Written by Liam Edwards
During this year’s Tokyo Game Show, RPG Site had the chance to sit down and talk with Harvest Moon creator, Yasuhiro Wada about his new game, Birthdays The Beginning. Although in the past, Wada has been relatively quiet and doesn’t give out many opportunities for an interview, he seemed very excited to be showing off his new game.
Birthdays The Beginning is a brand new god/sandbox game that gives players the power to create worlds in which they can manipulate the landmass. In these worlds, creatures and life forms can live and evolve. Players change the landmass and temperature with the aim of creating an entire ecosystem.
In a very lovely hotel suite only five minutes away from the Makuhari Messe where TGS was taking place, we discussed Birthdays with Wada through a translator whilst he demonstrated and played the game for us.
RPG Site: Let’s start with the idea behind Birthdays The Beginning. I read in a previous interview you did, you liked the game Spore and that you wanted to make a game similar to that. The idea of allowing creatures to be created and modifying worlds in Birthdays seems similar. Is Birthdays The Beginning still inspired by those thoughts you had about Spore and the kind of game you wanted to make?
In regards to how Birthdays The Beginning is set up, I don’t know of too many games where you go beyond the scope of being allowed to create more than just a town or a city. But in Birthdays you are creating a whole world from the very beginning of history with entire evolutionary lines. How do you break that idea down into an actual video game?
To backtrack a little. I definitely love the type of games that allow you to make a town or a farm and such. But I wanted to create a game that was different; I didn’t just want to copy those games. They definitely have influence in some of the ideas and creation behind Birthdays, but I wanted to create something new. This game feels like the accumulation of various ideas and influences I’ve had from other simulator games and my idea was to start at the very beginning and simulate everything instead of just one specific area.
Okay, so in game you are given a map and they come in a variety of different sizes to choose from, but you can only modify the map one tile at a time, correct?
Yes and no. At the beginning, in the tutorial area you can only modify one tile at a time. It is a very small map, but as the game progresses you can teach yourself to modify many things at once. The basic function of the game is to raise and lower the tiles in the map to modify the landmass.
In doing so, I noticed that the higher you raise the landmass the colder it gets and the lower you go the higher the temperature gets.
Yes. This is an integral part of the game, as the creatures all live at various temperatures.
Okay. Let’s talk a little about the use of square block tiles in Birthdays The Beginning. We’ve seen the rise of games such as Minecraft, Terraria and Dragon Quest Builders here in Japan. Have you looked at those games and thought, “That seems to work well, let’s see how they do it and go with that?"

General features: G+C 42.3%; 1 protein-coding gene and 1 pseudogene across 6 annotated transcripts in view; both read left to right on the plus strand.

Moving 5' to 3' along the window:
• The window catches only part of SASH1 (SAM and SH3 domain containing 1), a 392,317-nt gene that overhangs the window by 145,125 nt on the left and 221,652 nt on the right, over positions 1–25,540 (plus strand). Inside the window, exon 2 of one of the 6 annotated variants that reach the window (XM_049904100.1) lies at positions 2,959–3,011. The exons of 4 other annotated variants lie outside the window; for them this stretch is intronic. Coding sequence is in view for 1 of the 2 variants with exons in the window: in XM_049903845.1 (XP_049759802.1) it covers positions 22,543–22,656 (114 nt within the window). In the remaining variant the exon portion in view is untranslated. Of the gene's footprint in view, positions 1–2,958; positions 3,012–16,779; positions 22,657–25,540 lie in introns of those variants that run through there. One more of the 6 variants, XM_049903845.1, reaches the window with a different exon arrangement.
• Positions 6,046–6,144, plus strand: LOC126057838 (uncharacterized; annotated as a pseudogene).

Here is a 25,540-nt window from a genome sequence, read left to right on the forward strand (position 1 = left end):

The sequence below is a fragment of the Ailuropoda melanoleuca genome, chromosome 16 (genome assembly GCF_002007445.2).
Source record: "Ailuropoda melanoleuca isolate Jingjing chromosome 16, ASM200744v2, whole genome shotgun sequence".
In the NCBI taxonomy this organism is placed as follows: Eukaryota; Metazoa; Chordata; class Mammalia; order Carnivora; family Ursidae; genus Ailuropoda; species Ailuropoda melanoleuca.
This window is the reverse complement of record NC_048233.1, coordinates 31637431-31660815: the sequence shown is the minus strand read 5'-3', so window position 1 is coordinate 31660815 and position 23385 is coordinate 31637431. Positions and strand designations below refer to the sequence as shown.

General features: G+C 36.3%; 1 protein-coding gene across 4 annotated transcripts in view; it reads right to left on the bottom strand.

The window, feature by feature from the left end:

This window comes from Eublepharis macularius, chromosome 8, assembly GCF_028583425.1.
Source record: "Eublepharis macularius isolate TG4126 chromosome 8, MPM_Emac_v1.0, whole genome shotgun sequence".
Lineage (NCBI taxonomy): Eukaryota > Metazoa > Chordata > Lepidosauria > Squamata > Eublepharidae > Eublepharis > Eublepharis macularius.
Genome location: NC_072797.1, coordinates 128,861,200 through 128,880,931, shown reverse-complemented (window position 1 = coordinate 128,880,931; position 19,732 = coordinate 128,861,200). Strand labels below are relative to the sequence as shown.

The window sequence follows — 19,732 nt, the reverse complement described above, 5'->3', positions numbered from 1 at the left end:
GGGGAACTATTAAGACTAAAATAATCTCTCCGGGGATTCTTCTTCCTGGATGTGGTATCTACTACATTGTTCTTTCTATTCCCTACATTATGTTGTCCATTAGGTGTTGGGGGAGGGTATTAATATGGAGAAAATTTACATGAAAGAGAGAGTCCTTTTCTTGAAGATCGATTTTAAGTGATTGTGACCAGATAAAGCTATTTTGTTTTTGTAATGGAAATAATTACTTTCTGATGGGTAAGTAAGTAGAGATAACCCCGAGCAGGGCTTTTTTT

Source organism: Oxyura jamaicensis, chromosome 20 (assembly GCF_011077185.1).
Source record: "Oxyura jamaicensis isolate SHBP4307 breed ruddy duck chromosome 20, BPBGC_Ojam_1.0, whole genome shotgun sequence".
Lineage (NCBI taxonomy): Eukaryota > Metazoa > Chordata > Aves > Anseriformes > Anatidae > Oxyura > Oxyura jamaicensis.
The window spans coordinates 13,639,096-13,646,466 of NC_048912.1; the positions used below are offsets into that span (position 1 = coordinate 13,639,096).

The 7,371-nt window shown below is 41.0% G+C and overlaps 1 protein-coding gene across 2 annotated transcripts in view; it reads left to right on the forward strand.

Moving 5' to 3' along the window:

Have you played the first Harvest Moon?
However, when I saw games like Minecraft and Dragon Quest Builders and how popular and well received they were by players, I felt like that was confirmation that games that use a block based system are generally a good idea.
That makes sense. Moving onto the game itself. What is the significance of allowing all of the creatures in the game to exist at once? Instead of having it work chronologically? For example, plankton coming first, then the dinosaurs, then after that more present day creatures like lions and tigers.
I didn’t want to make something that was like a textbook of the planet’s history. I wanted to create something that was fun for players and something that gave them the power to be a god, and to allow you to create different ‘What If’ situations. Such as, what if this creature lived with this creature and this creature lived with that creature. That being said, the game does follow somewhat of a chronological timeline, so there is some historical accuracy.
So the kind of Civilization V idea of being able to have things like tanks against...
Yeah, like that [laughs].
So for Civ, it’s a multiplayer game so it has to be a little more fun. Something like tanks vs pirates is fun from a multiplayer standpoint and gives it more appeal. For this game we wanted to make something that is entertaining for people who like history too. But, you as the player have the power to change the landscape at any time, this allows you to see what would happen if you changed something at any time throughout history. I feel that one of the biggest aspects of a simulation game is the ability to simulate what ifs and to see for yourself what would happen if you changed something or tried something different.
?So from the growing and evolving idea then, to what extent is the game going to go? Is it going to reach the point to which we are at now, with humans talking in a room about a video game.